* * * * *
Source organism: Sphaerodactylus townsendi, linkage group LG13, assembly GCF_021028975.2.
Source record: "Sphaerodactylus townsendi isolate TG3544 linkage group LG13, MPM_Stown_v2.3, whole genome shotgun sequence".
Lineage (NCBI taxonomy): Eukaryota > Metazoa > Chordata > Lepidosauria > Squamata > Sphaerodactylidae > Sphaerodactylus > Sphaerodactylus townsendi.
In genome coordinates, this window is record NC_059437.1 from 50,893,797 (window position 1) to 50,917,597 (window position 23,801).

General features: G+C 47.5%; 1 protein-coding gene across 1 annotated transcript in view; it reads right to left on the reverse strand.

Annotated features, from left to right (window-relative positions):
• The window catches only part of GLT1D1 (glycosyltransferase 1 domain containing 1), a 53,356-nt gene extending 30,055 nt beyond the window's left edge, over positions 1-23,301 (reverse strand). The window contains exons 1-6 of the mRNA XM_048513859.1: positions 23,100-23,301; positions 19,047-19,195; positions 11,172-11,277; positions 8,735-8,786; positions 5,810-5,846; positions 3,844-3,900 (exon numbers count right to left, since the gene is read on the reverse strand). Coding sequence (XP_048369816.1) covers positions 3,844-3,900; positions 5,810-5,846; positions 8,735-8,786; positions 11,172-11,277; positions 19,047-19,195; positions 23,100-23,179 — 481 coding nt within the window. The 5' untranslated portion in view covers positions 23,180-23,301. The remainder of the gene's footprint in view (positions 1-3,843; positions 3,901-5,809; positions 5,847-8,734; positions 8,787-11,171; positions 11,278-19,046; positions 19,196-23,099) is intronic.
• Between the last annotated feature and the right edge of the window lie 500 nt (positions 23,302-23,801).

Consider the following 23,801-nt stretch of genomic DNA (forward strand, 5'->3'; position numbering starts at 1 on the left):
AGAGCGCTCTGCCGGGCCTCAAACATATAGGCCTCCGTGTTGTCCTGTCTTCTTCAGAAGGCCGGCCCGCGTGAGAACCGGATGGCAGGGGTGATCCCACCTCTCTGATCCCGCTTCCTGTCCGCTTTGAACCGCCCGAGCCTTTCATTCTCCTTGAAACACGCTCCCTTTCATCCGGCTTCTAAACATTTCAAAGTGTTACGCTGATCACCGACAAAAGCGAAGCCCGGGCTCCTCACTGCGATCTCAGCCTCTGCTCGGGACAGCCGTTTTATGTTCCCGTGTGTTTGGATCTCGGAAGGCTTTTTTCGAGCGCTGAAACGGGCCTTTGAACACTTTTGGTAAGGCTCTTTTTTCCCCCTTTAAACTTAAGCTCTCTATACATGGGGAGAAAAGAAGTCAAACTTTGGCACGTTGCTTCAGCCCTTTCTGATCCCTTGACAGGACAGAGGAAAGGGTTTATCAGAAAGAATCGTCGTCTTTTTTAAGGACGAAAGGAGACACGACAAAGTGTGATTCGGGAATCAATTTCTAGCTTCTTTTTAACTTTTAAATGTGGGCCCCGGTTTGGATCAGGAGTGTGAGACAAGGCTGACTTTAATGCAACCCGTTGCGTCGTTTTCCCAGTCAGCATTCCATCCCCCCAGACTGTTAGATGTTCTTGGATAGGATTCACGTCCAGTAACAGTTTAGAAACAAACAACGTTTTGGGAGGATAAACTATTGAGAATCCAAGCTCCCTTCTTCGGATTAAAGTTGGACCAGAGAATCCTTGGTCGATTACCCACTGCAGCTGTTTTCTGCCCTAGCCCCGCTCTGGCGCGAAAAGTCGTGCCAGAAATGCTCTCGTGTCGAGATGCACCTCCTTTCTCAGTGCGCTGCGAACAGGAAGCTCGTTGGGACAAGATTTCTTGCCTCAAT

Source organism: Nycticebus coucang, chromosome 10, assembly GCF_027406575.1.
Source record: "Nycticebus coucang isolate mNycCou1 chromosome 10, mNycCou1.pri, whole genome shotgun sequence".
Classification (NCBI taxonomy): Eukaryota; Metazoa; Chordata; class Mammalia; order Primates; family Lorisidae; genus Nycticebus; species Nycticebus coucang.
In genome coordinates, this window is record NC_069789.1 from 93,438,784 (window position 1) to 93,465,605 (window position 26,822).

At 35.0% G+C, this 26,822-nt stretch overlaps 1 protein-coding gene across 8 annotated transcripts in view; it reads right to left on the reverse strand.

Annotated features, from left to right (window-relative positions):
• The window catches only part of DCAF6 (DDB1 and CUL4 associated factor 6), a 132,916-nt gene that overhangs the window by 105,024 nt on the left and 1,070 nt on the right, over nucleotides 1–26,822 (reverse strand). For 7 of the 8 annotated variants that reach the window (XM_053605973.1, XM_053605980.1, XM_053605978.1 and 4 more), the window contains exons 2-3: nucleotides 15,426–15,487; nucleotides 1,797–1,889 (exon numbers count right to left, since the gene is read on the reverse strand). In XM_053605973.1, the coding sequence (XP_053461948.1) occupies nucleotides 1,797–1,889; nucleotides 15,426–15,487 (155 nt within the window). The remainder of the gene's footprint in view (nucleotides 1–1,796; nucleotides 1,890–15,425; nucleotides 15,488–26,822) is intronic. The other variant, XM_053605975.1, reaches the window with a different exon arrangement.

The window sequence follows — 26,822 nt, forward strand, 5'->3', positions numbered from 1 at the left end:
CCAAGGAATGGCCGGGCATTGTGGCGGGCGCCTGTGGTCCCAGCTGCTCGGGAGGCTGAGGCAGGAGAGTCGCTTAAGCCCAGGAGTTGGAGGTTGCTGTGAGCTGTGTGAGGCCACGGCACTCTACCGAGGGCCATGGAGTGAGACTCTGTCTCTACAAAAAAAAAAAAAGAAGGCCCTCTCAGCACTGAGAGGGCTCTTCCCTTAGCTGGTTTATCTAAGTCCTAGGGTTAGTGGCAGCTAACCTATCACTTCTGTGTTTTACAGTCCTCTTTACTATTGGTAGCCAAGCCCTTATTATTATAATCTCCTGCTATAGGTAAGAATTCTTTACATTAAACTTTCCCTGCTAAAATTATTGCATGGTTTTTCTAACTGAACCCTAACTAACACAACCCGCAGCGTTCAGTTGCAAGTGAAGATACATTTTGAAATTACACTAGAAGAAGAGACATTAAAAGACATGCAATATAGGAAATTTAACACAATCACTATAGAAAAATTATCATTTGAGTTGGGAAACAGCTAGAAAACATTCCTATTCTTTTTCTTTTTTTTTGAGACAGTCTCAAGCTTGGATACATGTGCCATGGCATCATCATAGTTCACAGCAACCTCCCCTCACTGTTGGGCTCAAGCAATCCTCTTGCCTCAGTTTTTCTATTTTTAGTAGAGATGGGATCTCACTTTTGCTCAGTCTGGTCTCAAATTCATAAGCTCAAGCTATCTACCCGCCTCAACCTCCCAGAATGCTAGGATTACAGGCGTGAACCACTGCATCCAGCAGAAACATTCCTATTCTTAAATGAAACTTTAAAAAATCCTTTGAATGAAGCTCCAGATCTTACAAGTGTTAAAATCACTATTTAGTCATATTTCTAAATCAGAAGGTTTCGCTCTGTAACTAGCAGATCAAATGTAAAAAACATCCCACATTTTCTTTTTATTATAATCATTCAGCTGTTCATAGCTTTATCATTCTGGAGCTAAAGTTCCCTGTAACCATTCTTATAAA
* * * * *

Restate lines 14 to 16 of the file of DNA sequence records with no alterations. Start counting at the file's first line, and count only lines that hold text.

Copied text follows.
In genome coordinates, this window is record NC_069789.1 from 93,438,784 (window position 1) to 93,465,605 (window position 26,822).

At 35.0% G+C, this 26,822-nt stretch overlaps 1 protein-coding gene across 8 annotated transcripts in view; it reads right to left on the reverse strand.

Annotated features, from left to right (window-relative positions):